Styling the button element with sliding doors

Posted by Scott and Maggie on 05/23/2007


NOTE: On April 27, 2009, we posted an update to the button styling technique described here; it now includes support for image sprites and IE 8. We recommend that you read the updated post: Update: Styling the Button Element with CSS Sliding Doors - now with Image Sprites and IE 8 Support.

Particle Tree recently posted an article describing a technique for styling the HTML button element. For those not familiar, form buttons are notoriously difficult to customize because they render differently across browsers and platforms. The typical solutions are to use the default button style that the browser provides, or use an image input, which may look fine but requires that you create a unique background image with text "baked in" for each type of button (i.e., "Enter", "Send message") and its rollover state.

While Particle Tree's technique works well, we needed a more flexible solution that accommodated a wider range of styles. We're often designing and developing complex applications with buttons that are styled with background images, background colors, icons, and sometimes a combination of all three. Ideally, our buttons would:

  • use the sliding doors method introduced on A List Apart,
  • allow us to use HTML text for the button labels so that we could reuse the same button style many times without having to cut unique images for each, and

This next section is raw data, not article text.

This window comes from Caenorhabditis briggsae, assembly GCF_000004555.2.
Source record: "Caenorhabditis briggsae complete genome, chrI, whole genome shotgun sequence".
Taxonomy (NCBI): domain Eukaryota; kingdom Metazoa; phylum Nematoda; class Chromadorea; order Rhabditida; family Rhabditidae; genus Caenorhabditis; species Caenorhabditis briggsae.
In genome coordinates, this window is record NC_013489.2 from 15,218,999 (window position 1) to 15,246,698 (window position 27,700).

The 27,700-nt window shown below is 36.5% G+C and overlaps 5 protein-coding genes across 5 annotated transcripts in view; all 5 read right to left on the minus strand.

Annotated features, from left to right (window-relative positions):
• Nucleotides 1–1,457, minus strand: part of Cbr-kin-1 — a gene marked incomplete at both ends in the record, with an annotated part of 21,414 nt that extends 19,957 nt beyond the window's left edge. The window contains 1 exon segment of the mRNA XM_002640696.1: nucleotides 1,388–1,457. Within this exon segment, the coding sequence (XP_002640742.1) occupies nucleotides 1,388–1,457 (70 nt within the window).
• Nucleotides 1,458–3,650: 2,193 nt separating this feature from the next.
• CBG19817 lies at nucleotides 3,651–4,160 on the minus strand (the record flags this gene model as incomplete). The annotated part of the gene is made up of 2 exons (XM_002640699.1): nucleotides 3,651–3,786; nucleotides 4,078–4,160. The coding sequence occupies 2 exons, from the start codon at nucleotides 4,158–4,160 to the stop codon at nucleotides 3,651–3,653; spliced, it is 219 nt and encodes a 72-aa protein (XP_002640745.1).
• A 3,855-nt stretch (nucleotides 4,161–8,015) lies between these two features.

• do not require JavaScript for form submission or rollovers.

To meet these conditions we developed the following technique — a cross-browser method for styling button elements with sliding doors.


Each button shown uses the same markup and style — only the label text is different.

Demo page

Images & Markup

We cut two images for each state, default and hover (4 images total). The first pair form the left side of the button, the second form the right side.

Left corners:

Right corners:

(We'd like to convert these states into two sprites, where the default and hover state for each are burned into a single background image that is repositioned on hover. Initial testing for that idea yielded inconsistent results — if you have any success with this, please drop us a line.)

Button markup consists of a button tag around a span tag, and label text is written into the span. Both tags are necesary to support the two sliding door background images: the button tag's background image is shorter with right corners, and the span's background image is the larger with left corners. We found in our tests that it's best to cut the right image at least as wide as it is tall to avoid gaps between the doors.

And last but not least, the "submitBtn" class is assigned to the button tag (styles for the span tag are assigned with descendant selectors):

<button value="submit" class="submitBtn"><span>Submit</span></button>


button { 
  padding:0 20px 0 0; 
button span { 
  padding:0 0 0 20px; 

/*blue buttons*/
button.submitBtn { 
  background:url(images/btn_blue_right.gif) right no-repeat; 
button.submitBtn span { 
  background:url(images/btn_blue_left.gif) left no-repeat;
button.submitBtn:hover {
	background:url(images/btn_blue_right_hover.gif) right no-repeat;